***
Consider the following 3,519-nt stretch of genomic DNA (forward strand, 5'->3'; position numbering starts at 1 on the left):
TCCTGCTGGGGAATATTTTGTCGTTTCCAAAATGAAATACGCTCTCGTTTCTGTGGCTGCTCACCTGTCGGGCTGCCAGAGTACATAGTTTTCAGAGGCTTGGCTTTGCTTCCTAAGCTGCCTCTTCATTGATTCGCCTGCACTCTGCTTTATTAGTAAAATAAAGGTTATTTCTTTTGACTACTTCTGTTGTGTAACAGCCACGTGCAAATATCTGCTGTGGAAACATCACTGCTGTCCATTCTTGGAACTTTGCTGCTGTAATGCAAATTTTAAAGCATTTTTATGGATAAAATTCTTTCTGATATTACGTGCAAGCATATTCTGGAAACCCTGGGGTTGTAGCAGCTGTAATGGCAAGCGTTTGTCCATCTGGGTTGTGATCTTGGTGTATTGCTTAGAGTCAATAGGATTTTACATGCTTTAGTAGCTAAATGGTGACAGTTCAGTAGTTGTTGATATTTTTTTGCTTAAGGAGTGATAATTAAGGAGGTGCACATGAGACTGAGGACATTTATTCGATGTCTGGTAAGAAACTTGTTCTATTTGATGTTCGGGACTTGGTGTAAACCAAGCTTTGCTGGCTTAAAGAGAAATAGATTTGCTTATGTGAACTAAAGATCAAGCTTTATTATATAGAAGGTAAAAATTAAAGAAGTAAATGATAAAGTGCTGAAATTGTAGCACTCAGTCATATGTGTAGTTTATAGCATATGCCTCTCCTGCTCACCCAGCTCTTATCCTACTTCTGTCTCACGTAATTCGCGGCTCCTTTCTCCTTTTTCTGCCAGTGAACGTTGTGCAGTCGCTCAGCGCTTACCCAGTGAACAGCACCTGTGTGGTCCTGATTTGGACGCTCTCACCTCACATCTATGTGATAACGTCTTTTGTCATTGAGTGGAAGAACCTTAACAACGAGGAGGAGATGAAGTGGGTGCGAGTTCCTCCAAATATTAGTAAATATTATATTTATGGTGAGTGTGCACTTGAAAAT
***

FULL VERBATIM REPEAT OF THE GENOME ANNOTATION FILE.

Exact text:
Consider the following 3,519-nt stretch of genomic DNA (forward strand, 5'->3'; position numbering starts at 1 on the left):
TCCTGCTGGGGAATATTTTGTCGTTTCCAAAATGAAATACGCTCTCGTTTCTGTGGCTGCTCACCTGTCGGGCTGCCAGAGTACATAGTTTTCAGAGGCTTGGCTTTGCTTCCTAAGCTGCCTCTTCATTGATTCGCCTGCACTCTGCTTTATTAGTAAAATAAAGGTTATTTCTTTTGACTACTTCTGTTGTGTAACAGCCACGTGCAAATATCTGCTGTGGAAACATCACTGCTGTCCATTCTTGGAACTTTGCTGCTGTAATGCAAATTTTAAAGCATTTTTATGGATAAAATTCTTTCTGATATTACGTGCAAGCATATTCTGGAAACCCTGGGGTTGTAGCAGCTGTAATGGCAAGCGTTTGTCCATCTGGGTTGTGATCTTGGTGTATTGCTTAGAGTCAATAGGATTTTACATGCTTTAGTAGCTAAATGGTGACAGTTCAGTAGTTGTTGATATTTTTTTGCTTAAGGAGTGATAATTAAGGAGGTGCACATGAGACTGAGGACATTTATTCGATGTCTGGTAAGAAACTTGTTCTATTTGATGTTCGGGACTTGGTGTAAACCAAGCTTTGCTGGCTTAAAGAGAAATAGATTTGCTTATGTGAACTAAAGATCAAGCTTTATTATATAGAAGGTAAAAATTAAAGAAGTAAATGATAAAGTGCTGAAATTGTAGCACTCAGTCATATGTGTAGTTTATAGCATATGCCTCTCCTGCTCACCCAGCTCTTATCCTACTTCTGTCTCACGTAATTCGCGGCTCCTTTCTCCTTTTTCTGCCAGTGAACGTTGTGCAGTCGCTCAGCGCTTACCCAGTGAACAGCACCTGTGTGGTCCTGATTTGGACGCTCTCACCTCACATCTATGTGATAACGTCTTTTGTCATTGAGTGGAAGAACCTTAACAACGAGGAGGAGATGAAGTGGGTGCGAGTTCCTCCAAATATTAGTAAATATTATATTTATGGTGAGTGTGCACTTGAAAAT